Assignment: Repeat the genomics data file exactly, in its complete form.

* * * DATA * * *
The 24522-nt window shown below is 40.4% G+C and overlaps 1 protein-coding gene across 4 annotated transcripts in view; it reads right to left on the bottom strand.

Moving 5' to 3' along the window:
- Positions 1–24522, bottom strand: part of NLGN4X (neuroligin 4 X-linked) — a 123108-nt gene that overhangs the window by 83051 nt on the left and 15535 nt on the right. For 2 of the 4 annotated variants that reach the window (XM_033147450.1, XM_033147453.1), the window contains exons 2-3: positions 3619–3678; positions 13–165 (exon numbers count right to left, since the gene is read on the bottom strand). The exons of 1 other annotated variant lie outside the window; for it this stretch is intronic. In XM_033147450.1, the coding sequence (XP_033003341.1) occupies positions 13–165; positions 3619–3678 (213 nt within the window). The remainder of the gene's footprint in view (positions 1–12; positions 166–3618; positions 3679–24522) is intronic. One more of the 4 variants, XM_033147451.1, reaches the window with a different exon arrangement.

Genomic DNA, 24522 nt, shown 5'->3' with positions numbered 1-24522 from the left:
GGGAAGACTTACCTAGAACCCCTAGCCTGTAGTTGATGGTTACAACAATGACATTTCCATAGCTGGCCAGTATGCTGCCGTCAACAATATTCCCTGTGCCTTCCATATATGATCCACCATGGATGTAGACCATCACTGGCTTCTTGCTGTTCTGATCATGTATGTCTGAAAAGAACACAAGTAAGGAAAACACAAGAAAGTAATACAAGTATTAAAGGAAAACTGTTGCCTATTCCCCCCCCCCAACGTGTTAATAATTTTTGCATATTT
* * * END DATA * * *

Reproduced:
The 24522-nt window shown below is 40.4% G+C and overlaps 1 protein-coding gene across 4 annotated transcripts in view; it reads right to left on the bottom strand.

Moving 5' to 3' along the window:
- Positions 1–24522, bottom strand: part of NLGN4X (neuroligin 4 X-linked) — a 123108-nt gene that overhangs the window by 83051 nt on the left and 15535 nt on the right. For 2 of the 4 annotated variants that reach the window (XM_033147450.1, XM_033147453.1), the window contains exons 2-3: positions 3619–3678; positions 13–165 (exon numbers count right to left, since the gene is read on the bottom strand). The exons of 1 other annotated variant lie outside the window; for it this stretch is intronic. In XM_033147450.1, the coding sequence (XP_033003341.1) occupies positions 13–165; positions 3619–3678 (213 nt within the window). The remainder of the gene's footprint in view (positions 1–12; positions 166–3618; positions 3679–24522) is intronic. One more of the 4 variants, XM_033147451.1, reaches the window with a different exon arrangement.

Genomic DNA, 24522 nt, shown 5'->3' with positions numbered 1-24522 from the left:
GGGAAGACTTACCTAGAACCCCTAGCCTGTAGTTGATGGTTACAACAATGACATTTCCATAGCTGGCCAGTATGCTGCCGTCAACAATATTCCCTGTGCCTTCCATATATGATCCACCATGGATGTAGACCATCACTGGCTTCTTGCTGTTCTGATCATGTATGTCTGAAAAGAACACAAGTAAGGAAAACACAAGAAAGTAATACAAGTATTAAAGGAAAACTGTTGCCTATTCCCCCCCCCCAACGTGTTAATAATTTTTGCATATTT